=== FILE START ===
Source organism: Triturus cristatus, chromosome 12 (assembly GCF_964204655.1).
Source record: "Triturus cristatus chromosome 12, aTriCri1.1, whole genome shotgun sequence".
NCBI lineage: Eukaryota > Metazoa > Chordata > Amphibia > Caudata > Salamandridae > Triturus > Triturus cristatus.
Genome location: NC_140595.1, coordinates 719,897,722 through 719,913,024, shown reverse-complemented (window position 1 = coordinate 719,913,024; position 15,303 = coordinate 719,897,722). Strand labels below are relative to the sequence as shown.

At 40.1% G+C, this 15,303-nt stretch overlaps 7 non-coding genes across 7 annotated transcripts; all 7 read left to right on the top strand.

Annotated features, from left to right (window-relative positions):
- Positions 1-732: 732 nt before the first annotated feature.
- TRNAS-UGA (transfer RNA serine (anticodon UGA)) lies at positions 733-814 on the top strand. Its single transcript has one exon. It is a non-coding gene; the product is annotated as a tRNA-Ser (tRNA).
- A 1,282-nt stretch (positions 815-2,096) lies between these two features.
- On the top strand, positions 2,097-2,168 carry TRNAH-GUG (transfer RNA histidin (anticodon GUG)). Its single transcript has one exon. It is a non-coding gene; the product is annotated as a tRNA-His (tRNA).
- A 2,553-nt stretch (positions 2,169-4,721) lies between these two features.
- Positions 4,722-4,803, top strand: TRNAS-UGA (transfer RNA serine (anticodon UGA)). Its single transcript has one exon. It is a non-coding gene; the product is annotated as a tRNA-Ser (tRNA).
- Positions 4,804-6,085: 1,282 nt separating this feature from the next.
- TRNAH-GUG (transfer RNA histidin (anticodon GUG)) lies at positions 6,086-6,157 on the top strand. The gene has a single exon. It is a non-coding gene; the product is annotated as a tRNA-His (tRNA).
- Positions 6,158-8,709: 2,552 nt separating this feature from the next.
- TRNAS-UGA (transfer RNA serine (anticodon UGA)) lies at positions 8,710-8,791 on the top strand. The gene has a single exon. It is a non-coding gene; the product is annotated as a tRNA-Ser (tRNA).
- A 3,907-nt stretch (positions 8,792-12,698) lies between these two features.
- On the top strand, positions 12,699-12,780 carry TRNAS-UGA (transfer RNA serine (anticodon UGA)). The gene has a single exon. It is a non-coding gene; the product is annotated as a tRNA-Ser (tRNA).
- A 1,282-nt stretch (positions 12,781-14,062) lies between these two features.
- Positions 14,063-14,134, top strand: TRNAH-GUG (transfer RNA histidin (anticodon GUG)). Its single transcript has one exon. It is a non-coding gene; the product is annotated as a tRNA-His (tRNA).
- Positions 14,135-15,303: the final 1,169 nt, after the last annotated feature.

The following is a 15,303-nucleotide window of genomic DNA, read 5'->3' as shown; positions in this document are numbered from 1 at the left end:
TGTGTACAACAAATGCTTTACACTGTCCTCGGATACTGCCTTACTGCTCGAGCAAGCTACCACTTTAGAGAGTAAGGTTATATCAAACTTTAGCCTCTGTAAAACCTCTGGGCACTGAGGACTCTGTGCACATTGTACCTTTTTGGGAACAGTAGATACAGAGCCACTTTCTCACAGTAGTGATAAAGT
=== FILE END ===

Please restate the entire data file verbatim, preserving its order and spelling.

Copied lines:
Source organism: Triturus cristatus, chromosome 12 (assembly GCF_964204655.1).
Source record: "Triturus cristatus chromosome 12, aTriCri1.1, whole genome shotgun sequence".
NCBI lineage: Eukaryota > Metazoa > Chordata > Amphibia > Caudata > Salamandridae > Triturus > Triturus cristatus.
Genome location: NC_140595.1, coordinates 719,897,722 through 719,913,024, shown reverse-complemented (window position 1 = coordinate 719,913,024; position 15,303 = coordinate 719,897,722). Strand labels below are relative to the sequence as shown.

At 40.1% G+C, this 15,303-nt stretch overlaps 7 non-coding genes across 7 annotated transcripts; all 7 read left to right on the top strand.

Annotated features, from left to right (window-relative positions):
- Positions 1-732: 732 nt before the first annotated feature.
- TRNAS-UGA (transfer RNA serine (anticodon UGA)) lies at positions 733-814 on the top strand. Its single transcript has one exon. It is a non-coding gene; the product is annotated as a tRNA-Ser (tRNA).
- A 1,282-nt stretch (positions 815-2,096) lies between these two features.
- On the top strand, positions 2,097-2,168 carry TRNAH-GUG (transfer RNA histidin (anticodon GUG)). Its single transcript has one exon. It is a non-coding gene; the product is annotated as a tRNA-His (tRNA).
- A 2,553-nt stretch (positions 2,169-4,721) lies between these two features.
- Positions 4,722-4,803, top strand: TRNAS-UGA (transfer RNA serine (anticodon UGA)). Its single transcript has one exon. It is a non-coding gene; the product is annotated as a tRNA-Ser (tRNA).
- Positions 4,804-6,085: 1,282 nt separating this feature from the next.
- TRNAH-GUG (transfer RNA histidin (anticodon GUG)) lies at positions 6,086-6,157 on the top strand. The gene has a single exon. It is a non-coding gene; the product is annotated as a tRNA-His (tRNA).
- Positions 6,158-8,709: 2,552 nt separating this feature from the next.
- TRNAS-UGA (transfer RNA serine (anticodon UGA)) lies at positions 8,710-8,791 on the top strand. The gene has a single exon. It is a non-coding gene; the product is annotated as a tRNA-Ser (tRNA).
- A 3,907-nt stretch (positions 8,792-12,698) lies between these two features.
- On the top strand, positions 12,699-12,780 carry TRNAS-UGA (transfer RNA serine (anticodon UGA)). The gene has a single exon. It is a non-coding gene; the product is annotated as a tRNA-Ser (tRNA).
- A 1,282-nt stretch (positions 12,781-14,062) lies between these two features.
- Positions 14,063-14,134, top strand: TRNAH-GUG (transfer RNA histidin (anticodon GUG)). Its single transcript has one exon. It is a non-coding gene; the product is annotated as a tRNA-His (tRNA).
- Positions 14,135-15,303: the final 1,169 nt, after the last annotated feature.

The following is a 15,303-nucleotide window of genomic DNA, read 5'->3' as shown; positions in this document are numbered from 1 at the left end:
TGTGTACAACAAATGCTTTACACTGTCCTCGGATACTGCCTTACTGCTCGAGCAAGCTACCACTTTAGAGAGTAAGGTTATATCAAACTTTAGCCTCTGTAAAACCTCTGGGCACTGAGGACTCTGTGCACATTGTACCTTTTTGGGAACAGTAGATACAGAGCCACTTTCTCACAGTAGTGATAAAGT